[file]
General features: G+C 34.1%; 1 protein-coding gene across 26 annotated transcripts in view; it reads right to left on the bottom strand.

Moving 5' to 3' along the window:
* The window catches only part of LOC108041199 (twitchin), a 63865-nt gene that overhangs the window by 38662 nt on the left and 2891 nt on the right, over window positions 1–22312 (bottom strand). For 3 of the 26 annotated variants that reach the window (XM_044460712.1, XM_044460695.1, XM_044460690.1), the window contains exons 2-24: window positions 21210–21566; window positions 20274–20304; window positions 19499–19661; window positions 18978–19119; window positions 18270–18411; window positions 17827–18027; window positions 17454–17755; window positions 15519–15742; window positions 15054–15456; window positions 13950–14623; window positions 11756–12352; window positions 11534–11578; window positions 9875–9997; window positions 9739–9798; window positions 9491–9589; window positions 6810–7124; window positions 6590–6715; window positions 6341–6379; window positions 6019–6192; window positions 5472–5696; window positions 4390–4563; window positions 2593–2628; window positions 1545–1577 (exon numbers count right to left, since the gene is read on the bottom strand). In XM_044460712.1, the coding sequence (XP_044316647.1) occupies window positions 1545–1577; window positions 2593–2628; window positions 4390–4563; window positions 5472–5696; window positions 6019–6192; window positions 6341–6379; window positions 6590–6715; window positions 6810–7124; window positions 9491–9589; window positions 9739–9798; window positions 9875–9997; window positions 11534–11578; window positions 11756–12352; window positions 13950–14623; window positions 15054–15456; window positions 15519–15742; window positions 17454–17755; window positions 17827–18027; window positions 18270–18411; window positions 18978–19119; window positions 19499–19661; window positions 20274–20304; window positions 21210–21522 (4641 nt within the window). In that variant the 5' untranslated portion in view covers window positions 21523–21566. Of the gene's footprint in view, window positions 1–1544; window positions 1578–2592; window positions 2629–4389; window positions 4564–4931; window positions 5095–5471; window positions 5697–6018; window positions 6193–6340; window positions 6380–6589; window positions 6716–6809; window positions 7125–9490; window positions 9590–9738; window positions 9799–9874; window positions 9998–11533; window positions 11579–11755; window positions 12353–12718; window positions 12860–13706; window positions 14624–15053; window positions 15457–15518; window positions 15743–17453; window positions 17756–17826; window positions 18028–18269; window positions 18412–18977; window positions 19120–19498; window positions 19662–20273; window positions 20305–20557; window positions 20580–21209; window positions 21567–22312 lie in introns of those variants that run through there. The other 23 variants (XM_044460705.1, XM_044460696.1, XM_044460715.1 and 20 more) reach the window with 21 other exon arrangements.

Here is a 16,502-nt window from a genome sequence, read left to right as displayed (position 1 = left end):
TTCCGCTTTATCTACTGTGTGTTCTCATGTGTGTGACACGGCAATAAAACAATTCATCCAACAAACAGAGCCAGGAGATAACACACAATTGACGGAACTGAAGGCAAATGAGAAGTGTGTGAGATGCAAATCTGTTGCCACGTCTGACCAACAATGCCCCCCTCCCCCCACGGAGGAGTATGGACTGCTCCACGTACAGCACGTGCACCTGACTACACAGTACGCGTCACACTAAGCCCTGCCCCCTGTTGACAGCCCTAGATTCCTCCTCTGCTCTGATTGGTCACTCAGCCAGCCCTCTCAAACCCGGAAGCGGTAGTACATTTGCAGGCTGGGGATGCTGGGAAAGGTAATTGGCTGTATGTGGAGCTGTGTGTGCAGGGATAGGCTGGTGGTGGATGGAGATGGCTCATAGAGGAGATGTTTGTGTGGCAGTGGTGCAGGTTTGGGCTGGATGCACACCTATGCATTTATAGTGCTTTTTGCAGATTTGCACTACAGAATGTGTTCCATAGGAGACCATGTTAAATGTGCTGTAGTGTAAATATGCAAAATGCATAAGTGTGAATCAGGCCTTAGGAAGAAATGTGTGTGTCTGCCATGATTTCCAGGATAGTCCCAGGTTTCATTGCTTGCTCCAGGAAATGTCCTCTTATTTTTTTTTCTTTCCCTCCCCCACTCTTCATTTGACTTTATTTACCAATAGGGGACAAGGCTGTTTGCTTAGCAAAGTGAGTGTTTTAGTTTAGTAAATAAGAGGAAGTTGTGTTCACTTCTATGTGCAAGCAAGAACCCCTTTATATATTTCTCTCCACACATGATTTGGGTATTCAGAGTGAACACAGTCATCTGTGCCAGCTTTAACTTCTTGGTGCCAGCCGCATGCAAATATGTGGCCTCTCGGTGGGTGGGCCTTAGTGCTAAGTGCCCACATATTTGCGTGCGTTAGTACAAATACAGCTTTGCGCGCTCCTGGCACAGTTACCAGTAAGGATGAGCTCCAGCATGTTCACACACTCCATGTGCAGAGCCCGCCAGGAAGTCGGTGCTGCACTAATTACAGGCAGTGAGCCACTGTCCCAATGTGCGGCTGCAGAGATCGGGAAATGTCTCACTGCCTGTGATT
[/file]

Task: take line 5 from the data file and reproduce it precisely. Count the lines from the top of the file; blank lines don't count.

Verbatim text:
TTCCGCTTTATCTACTGTGTGTTCTCATGTGTGTGACACGGCAATAAAACAATTCATCCAACAAACAGAGCCAGGAGATAACACACAATTGACGGAACTGAAGGCAAATGAGAAGTGTGTGAGATGCAAATCTGTTGCCACGTCTGACCAACAATGCCCCCCTCCCCCCACGGAGGAGTATGGACTGCTCCACGTACAGCACGTGCACCTGACTACACAGTACGCGTCACACTAAGCCCTGCCCCCTGTTGACAGCCCTAGATTCCTCCTCTGCTCTGATTGGTCACTCAGCCAGCCCTCTCAAACCCGGAAGCGGTAGTACATTTGCAGGCTGGGGATGCTGGGAAAGGTAATTGGCTGTATGTGGAGCTGTGTGTGCAGGGATAGGCTGGTGGTGGATGGAGATGGCTCATAGAGGAGATGTTTGTGTGGCAGTGGTGCAGGTTTGGGCTGGATGCACACCTATGCATTTATAGTGCTTTTTGCAGATTTGCACTACAGAATGTGTTCCATAGGAGACCATGTTAAATGTGCTGTAGTGTAAATATGCAAAATGCATAAGTGTGAATCAGGCCTTAGGAAGAAATGTGTGTGTCTGCCATGATTTCCAGGATAGTCCCAGGTTTCATTGCTTGCTCCAGGAAATGTCCTCTTATTTTTTTTTCTTTCCCTCCCCCACTCTTCATTTGACTTTATTTACCAATAGGGGACAAGGCTGTTTGCTTAGCAAAGTGAGTGTTTTAGTTTAGTAAATAAGAGGAAGTTGTGTTCACTTCTATGTGCAAGCAAGAACCCCTTTATATATTTCTCTCCACACATGATTTGGGTATTCAGAGTGAACACAGTCATCTGTGCCAGCTTTAACTTCTTGGTGCCAGCCGCATGCAAATATGTGGCCTCTCGGTGGGTGGGCCTTAGTGCTAAGTGCCCACATATTTGCGTGCGTTAGTACAAATACAGCTTTGCGCGCTCCTGGCACAGTTACCAGTAAGGATGAGCTCCAGCATGTTCACACACTCCATGTGCAGAGCCCGCCAGGAAGTCGGTGCTGCACTAATTACAGGCAGTGAGCCACTGTCCCAATGTGCGGCTGCAGAGATCGGGAAATGTCTCACTGCCTGTGATT